For only $35 a year you will be able to go online and place a monthly order for chicken, beef, eggs, cheese and even soap in the quantities you desire.  Find them at

Local First! 
It may seem ironic for the owner of a store that sells products from all over the world to scream “Buy only local!” So that is why we say “local- first,” and not “local only.” It’s hard for those of us who want to buy lemon-infused olive oil to go local. So look to a reputable source like Art of the Table for well-thought-out imports from around the states and the world. (I guarantee you it’s a better choice than buying from the shelves of a store that tends to buy by price, not by quality.) The important thing is that when the day is done, we buy as much as we can from local sources.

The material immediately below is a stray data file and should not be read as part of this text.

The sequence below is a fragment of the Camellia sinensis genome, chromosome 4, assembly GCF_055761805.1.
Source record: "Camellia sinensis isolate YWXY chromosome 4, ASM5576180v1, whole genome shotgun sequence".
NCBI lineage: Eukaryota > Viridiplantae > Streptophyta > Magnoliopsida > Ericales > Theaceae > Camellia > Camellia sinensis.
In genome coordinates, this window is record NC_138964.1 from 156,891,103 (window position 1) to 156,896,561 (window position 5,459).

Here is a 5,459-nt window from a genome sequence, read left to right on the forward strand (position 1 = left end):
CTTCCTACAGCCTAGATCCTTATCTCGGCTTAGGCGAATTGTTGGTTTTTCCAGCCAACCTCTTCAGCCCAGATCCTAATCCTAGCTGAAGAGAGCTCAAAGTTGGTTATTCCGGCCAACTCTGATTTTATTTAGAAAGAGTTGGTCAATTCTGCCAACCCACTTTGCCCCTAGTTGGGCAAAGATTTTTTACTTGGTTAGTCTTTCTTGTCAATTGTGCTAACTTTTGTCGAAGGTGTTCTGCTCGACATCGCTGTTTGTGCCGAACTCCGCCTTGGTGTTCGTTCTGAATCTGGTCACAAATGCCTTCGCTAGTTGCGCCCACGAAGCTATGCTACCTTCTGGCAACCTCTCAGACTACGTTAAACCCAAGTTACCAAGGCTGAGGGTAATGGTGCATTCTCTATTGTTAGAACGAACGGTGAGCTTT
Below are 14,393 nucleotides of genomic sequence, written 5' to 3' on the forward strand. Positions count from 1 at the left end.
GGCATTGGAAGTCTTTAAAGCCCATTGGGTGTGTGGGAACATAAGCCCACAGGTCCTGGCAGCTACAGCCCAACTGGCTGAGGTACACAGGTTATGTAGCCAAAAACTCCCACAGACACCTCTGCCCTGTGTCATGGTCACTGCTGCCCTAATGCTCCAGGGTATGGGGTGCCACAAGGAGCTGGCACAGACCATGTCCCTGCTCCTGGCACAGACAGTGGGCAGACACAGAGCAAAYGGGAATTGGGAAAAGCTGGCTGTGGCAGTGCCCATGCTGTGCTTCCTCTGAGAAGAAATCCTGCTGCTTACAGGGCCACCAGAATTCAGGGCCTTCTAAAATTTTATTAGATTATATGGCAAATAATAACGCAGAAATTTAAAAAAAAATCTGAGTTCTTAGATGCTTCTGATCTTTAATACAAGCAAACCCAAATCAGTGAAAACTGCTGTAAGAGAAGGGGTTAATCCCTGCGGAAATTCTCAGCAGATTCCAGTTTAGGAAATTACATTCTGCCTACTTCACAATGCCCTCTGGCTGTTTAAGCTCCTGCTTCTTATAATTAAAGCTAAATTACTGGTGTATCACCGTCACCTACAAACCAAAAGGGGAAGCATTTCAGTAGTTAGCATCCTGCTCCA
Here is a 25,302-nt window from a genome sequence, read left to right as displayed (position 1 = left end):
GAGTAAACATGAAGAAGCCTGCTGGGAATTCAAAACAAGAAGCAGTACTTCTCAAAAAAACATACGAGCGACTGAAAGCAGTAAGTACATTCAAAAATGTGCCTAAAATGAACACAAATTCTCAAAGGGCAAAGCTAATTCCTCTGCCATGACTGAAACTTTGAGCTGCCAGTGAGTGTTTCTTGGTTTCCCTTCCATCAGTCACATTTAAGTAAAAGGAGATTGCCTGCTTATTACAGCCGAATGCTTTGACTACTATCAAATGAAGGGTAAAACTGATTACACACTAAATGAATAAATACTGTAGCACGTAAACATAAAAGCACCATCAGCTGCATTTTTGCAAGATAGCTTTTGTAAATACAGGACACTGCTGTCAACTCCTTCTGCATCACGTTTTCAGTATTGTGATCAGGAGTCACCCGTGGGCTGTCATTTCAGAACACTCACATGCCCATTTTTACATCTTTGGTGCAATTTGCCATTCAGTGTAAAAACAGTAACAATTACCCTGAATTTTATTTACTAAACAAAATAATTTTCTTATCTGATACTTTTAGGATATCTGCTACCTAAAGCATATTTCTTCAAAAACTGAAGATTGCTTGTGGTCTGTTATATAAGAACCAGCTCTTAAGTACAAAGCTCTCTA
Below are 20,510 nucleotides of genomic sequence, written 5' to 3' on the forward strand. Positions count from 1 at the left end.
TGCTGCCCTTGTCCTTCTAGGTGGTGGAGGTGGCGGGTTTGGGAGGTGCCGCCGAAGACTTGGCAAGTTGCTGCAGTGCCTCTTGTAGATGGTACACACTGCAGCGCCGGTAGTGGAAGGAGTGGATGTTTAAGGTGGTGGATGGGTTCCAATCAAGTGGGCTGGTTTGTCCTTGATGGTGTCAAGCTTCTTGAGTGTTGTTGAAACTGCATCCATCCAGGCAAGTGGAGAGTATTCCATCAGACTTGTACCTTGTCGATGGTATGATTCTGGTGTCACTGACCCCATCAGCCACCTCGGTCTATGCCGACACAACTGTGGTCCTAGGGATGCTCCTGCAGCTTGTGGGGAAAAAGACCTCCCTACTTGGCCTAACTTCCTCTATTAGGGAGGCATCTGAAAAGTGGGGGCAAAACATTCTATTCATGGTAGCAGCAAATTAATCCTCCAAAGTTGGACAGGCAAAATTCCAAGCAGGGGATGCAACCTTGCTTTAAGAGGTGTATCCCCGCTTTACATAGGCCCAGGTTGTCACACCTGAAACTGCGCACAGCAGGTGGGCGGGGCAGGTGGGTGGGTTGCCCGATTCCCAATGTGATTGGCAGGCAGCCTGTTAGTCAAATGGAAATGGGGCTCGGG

Local First is an organization that helps us sort it out.  Choose Naya over Applebees. Choose Koeze’s Cream Nut Peanut Butter over Jif.  And Dancing Goat Creamery’s fresh honey orange goat cheese over a national brand. (Speaking of national brands, Barbara of Dancing Goat Creamery is close to becoming a national phenomenon.  Slow Food USA has selected Barbara, also known as the goat lady, to attend and present at its national conference in Berkeley, Calif. What an honor. And she’s practically your neighbor, a brush with celebrity goats!)

These are only some of the choices you can make when you live local first. So take local to heart with me.  I’d love to hear what you’re doing to go local. 

Amy Ruis owns and operates Art of the Table, a specialty food, beverage, and tabletop retail store in the Wealthy Street Business District. She blogs at and you can reach her at [email protected]


Cheese in production at Dancing Goat Creamery in Byron Center (photo by Amy Ruis)

Michigan wines have their own display area at Art of The Table

Tom Cary...chicken expert

Cherry Republic products on the shelf at Art of The Table

Beer from Founders Brewery is made in downtown Grand Rapids

Photographs by Brian Kelly - All Rights Reserved